As the final meal of our last trip to Chicago, we couldn’t have asked for a much better note to go out on.  With a tagline of “cheese, swine, and wine,” it’s hard to imagine The Purple Pig being bad. In addition to the wine, they had a solid beer selection, and the Mediterranean-style shareable plates were all hits.  The biggest hit was probably the salt-roasted beets with whipped goat cheese and pistachio butter, while the beef tendon chips (puffed out like huge pork rinds) with salt and vinegar made an excellent snack. We definitely left Chicago on a high note. 500 N Michigan Ave, Chicago, IL 60611

5 pp

6. Tanta

Ever since my trip to Peru in 2014, Peruvian food has been on my radar. When I learned Gaston Acurio had a restaurant in Chicago, I had to swing by—and was glad I did.  Tanta‘s pisco sour was delicious, the chicha was refreshing, and the lomo saltado brought me back to Cusco. I also loved being able to re-experience the huge corn that is so popular in Peru, which showed up in both their beef heart dish and the cebiche we ordered.  We went for lunch on a weekday, so the place was almost empty, but I would go anytime. The food and drinks are well worth a stop. 118 W Grand Ave, Chicago, IL 60654

6 tanta

7. Eataly

I know there’s nothing very “Chicago” about Eataly, but if you’re staying in the River North area, it is incredibly convenient.  There are a variety of restaurants and bars, as well as shops for everything you can imagine. Beer, wine, fresh pizza dough, high-end Italian food products—whatever you need, Eataly will have it.  What we used it for, however, was the coffee. Being a scant half block from our hotel, each day in Chicago began at the coffee counter at Eataly (and some ended there), sampling the various styles to either jumpstart our day or to wind down.  I wouldn’t go out of my way to visit, but if you’re in the area, definitely swing in. 43 E Ohio St, Chicago, IL 60611

7 eataly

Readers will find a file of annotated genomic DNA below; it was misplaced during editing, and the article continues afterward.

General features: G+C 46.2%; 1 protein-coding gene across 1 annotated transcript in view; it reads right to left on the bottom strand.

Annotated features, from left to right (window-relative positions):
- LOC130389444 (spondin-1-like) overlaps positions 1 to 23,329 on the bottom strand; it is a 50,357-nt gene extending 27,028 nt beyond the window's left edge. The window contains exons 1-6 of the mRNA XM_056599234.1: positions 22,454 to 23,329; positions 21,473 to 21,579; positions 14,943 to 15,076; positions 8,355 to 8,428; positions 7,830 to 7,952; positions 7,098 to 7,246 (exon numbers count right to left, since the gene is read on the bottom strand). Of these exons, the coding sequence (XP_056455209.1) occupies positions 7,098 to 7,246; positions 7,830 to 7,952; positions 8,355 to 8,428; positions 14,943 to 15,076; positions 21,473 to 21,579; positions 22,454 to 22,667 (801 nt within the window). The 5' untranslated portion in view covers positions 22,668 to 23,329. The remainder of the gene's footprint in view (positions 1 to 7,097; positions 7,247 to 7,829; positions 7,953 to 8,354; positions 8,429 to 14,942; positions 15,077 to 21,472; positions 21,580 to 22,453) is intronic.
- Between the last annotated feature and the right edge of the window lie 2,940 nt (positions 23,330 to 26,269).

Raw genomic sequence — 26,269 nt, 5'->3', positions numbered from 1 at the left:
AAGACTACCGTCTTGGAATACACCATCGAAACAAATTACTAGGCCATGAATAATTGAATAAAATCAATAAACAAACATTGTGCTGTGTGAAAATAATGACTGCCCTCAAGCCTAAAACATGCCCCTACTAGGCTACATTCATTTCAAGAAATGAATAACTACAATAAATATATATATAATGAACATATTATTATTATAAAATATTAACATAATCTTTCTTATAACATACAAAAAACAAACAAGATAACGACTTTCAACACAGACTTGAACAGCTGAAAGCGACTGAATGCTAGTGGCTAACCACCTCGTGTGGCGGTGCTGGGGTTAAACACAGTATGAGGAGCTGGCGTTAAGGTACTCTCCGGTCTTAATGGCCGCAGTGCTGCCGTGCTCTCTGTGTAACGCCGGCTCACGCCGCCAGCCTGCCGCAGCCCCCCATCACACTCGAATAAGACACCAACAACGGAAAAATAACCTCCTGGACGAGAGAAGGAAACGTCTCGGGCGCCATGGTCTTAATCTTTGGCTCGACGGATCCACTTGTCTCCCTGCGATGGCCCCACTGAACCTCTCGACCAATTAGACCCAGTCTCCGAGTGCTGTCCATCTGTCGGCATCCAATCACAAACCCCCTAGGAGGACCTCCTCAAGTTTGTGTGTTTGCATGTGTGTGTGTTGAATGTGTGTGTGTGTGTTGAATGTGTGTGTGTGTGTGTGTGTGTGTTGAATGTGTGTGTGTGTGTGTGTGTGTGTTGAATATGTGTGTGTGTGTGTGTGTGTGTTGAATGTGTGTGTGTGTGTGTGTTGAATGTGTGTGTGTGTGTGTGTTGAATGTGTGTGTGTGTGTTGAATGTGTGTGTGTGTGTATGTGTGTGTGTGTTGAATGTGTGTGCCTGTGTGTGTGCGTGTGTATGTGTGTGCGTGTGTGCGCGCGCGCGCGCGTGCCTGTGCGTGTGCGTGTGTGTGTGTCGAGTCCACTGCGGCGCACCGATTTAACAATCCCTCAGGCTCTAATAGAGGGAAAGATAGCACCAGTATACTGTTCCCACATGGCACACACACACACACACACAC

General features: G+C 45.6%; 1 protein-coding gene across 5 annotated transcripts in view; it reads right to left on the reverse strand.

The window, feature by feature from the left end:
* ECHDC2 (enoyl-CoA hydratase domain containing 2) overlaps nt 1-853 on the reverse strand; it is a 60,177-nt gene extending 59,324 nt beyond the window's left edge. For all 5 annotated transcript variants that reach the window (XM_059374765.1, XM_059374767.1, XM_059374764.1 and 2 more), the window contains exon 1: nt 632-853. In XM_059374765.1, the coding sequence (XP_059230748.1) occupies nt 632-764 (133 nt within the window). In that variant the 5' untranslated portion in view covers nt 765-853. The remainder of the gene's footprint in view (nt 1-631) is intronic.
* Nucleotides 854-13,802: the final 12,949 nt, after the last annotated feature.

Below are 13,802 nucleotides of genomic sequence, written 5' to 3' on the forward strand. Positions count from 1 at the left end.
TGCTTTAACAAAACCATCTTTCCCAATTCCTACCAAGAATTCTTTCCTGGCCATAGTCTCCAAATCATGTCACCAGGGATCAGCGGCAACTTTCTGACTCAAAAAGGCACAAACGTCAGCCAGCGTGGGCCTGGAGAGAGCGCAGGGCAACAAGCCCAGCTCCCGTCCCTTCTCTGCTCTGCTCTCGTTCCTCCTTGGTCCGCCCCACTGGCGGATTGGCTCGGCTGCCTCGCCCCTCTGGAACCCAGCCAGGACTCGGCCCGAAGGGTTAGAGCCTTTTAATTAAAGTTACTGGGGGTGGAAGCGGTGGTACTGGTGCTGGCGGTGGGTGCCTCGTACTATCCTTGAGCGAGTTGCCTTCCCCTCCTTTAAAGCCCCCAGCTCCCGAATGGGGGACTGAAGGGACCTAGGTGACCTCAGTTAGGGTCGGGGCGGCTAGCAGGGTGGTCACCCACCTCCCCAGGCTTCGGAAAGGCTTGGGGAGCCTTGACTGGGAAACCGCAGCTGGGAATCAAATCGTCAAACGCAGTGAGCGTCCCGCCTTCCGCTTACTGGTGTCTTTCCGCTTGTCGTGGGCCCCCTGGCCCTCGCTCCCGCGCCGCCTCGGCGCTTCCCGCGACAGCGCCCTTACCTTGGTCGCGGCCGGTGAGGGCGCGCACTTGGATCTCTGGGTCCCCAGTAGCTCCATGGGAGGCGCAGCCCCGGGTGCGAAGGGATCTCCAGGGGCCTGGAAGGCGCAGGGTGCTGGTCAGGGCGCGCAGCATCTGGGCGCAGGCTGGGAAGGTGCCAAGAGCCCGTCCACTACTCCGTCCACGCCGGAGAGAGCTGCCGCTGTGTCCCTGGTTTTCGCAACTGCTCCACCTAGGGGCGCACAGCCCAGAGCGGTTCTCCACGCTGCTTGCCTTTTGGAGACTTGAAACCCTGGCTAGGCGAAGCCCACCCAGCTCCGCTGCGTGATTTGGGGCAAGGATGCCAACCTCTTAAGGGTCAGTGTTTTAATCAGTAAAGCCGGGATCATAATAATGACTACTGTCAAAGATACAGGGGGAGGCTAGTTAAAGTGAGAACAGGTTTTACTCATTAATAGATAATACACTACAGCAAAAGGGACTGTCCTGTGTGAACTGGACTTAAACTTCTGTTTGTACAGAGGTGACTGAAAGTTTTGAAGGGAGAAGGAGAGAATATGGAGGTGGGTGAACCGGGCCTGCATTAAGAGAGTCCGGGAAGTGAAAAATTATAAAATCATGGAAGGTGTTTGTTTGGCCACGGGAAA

8. Alinea

I’ll be honest: Alinea is expensive. It is, however, worth the expense.  As the only Chicago restaurant with three Michelin stars, it is often ranked among the top restaurants in the world.  If you’ve seen the episode about Alinea on the Netflix series Chef’s Table, you’ll know what kind of treat you’re in for—food that looks like something else, food you didn’t know was at your table, dessert that could be classified as art—the experience is incredible, and ranks as one of the best meals I’ve ever had to boot.  If you need more information, I wrote an in-depth rundown of my experience at the kitchen table in January. 1723 N Halstead St, Chicago, IL 60614


9. Taco Bell Cantina

Perhaps this is just due to the draconian liquor laws in Pennsylvania and the incredible expense of getting a liquor license in Philadelphia, but the novelty of being able to get a crunchwrap and a beer was not lost on me.  Maybe it’s because in addition to loving the highest of high-end food, I’m a garbage person who loves Taco Bell as well. The Baja Blast Freeze with a shot of rum was incredibly sweet, which I suppose should have been expected, but it was still a fun stop to make.  And I don’t mind admitting that I would do it again. 1439 N Milwaukee Ave, Chicago, IL 60622

9 tbc

As you can tell, Chicago has something for everyone—and we didn’t even graze the surface. There is so much to see and do, the city requires multiple extended weeks of visiting, especially if you want to make the most of the incredible food scene.  But unless you love to be cold (which I do), I would suggest avoiding visiting in the middle of January.